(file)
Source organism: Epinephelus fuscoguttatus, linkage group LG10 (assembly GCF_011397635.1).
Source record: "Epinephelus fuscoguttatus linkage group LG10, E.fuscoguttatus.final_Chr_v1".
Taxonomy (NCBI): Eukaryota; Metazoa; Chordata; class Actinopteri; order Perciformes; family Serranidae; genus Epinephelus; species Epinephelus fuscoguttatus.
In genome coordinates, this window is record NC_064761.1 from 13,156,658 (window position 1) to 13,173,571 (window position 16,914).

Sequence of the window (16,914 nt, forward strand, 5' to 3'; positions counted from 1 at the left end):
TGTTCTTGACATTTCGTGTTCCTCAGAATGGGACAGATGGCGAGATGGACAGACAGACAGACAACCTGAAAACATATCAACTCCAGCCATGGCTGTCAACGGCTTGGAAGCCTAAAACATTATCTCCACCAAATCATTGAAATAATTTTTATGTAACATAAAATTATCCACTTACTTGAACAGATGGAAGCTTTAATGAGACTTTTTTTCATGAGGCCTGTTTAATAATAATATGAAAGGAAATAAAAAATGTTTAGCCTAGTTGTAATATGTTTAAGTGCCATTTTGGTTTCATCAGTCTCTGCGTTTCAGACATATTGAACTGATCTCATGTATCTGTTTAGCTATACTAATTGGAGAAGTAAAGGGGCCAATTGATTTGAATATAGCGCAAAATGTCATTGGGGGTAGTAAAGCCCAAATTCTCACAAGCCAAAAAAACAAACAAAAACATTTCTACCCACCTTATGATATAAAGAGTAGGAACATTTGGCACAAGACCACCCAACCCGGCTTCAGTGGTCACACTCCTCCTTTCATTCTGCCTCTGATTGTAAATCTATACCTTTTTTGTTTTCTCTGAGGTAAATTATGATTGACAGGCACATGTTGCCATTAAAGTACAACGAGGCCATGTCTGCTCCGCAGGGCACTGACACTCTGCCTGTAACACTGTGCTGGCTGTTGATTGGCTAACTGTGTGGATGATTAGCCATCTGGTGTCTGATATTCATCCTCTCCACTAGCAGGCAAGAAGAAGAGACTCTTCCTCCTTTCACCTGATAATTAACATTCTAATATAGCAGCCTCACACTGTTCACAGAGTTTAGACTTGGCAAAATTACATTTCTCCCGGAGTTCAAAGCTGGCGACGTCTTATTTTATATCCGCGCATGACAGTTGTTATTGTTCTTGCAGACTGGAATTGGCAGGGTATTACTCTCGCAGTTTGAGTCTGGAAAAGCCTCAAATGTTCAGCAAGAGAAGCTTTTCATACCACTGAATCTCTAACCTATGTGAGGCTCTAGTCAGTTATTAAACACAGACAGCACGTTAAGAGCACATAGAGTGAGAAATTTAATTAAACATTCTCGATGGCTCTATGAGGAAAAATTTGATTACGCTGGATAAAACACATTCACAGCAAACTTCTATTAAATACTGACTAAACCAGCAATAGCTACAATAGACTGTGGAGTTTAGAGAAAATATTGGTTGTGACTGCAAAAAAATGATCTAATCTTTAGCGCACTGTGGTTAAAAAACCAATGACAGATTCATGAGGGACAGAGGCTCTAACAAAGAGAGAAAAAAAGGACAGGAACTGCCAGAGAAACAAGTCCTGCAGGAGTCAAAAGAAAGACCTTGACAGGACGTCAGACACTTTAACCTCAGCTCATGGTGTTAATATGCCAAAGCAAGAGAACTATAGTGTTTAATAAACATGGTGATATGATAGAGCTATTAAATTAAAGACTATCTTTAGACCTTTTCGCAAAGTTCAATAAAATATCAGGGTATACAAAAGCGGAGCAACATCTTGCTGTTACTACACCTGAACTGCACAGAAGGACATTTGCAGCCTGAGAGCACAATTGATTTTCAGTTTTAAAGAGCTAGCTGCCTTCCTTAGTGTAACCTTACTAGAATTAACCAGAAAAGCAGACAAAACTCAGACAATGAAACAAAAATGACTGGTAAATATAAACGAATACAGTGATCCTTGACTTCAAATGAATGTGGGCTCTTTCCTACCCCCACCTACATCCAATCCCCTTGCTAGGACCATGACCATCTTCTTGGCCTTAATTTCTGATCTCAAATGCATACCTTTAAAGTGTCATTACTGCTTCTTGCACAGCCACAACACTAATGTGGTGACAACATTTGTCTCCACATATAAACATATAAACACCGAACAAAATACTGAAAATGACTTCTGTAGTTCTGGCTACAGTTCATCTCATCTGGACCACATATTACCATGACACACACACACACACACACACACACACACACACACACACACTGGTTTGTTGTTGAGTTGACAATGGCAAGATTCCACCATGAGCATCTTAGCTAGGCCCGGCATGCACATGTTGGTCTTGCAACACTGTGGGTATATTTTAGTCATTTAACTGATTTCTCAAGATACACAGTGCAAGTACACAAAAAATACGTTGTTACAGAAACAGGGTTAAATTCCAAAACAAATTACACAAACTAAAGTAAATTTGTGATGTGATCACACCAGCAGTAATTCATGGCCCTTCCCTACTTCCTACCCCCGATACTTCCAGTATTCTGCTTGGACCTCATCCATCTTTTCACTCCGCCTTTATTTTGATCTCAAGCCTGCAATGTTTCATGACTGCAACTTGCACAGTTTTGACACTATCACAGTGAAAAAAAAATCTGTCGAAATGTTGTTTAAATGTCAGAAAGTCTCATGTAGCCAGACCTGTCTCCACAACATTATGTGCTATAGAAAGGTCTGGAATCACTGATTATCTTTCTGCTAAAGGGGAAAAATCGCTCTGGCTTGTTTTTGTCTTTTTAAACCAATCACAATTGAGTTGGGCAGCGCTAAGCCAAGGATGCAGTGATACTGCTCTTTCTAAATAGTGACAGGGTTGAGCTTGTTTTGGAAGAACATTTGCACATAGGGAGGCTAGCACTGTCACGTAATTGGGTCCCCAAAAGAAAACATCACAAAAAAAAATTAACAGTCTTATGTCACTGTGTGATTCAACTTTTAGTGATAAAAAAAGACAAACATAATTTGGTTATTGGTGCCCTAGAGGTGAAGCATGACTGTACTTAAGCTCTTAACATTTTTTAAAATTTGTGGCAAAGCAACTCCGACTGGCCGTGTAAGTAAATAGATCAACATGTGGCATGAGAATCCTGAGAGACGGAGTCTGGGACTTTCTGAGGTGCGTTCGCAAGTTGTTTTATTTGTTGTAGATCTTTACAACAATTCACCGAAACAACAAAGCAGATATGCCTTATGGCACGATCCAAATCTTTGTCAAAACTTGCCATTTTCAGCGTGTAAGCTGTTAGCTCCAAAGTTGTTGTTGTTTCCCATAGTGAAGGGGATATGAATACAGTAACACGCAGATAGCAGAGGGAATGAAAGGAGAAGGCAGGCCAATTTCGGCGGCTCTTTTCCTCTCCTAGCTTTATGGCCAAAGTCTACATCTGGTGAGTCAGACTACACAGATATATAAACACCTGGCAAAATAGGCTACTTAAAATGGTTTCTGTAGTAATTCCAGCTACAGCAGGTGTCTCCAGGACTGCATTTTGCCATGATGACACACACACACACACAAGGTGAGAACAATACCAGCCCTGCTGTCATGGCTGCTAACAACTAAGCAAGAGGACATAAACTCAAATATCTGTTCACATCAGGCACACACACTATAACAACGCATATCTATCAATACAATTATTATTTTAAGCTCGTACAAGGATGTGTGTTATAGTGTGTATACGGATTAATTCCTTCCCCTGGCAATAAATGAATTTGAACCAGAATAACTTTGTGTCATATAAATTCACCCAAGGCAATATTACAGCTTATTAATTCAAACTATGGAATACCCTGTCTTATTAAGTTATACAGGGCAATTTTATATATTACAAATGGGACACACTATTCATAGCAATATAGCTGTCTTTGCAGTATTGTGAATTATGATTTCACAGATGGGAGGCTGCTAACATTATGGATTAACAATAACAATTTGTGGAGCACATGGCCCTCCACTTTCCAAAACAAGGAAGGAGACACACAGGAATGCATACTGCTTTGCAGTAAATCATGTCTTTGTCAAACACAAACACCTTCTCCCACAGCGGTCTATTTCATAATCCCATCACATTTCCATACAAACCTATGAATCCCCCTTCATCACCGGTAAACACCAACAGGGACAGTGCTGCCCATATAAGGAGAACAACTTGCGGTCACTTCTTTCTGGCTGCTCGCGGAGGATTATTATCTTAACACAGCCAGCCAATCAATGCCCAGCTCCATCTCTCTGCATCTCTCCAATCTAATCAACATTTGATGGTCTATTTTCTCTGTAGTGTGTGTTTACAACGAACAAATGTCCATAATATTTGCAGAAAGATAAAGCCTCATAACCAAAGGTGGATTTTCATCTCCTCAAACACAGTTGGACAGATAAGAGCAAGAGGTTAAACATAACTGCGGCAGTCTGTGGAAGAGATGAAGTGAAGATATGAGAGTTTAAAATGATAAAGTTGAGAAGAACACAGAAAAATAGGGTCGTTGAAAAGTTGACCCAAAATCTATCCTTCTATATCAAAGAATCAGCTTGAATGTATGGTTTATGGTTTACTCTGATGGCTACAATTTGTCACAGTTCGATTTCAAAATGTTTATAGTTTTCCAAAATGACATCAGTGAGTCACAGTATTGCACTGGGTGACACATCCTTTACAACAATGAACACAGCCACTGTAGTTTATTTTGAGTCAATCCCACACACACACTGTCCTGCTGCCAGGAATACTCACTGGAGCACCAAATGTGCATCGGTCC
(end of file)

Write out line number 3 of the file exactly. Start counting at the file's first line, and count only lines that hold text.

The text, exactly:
Taxonomy (NCBI): Eukaryota; Metazoa; Chordata; class Actinopteri; order Perciformes; family Serranidae; genus Epinephelus; species Epinephelus fuscoguttatus.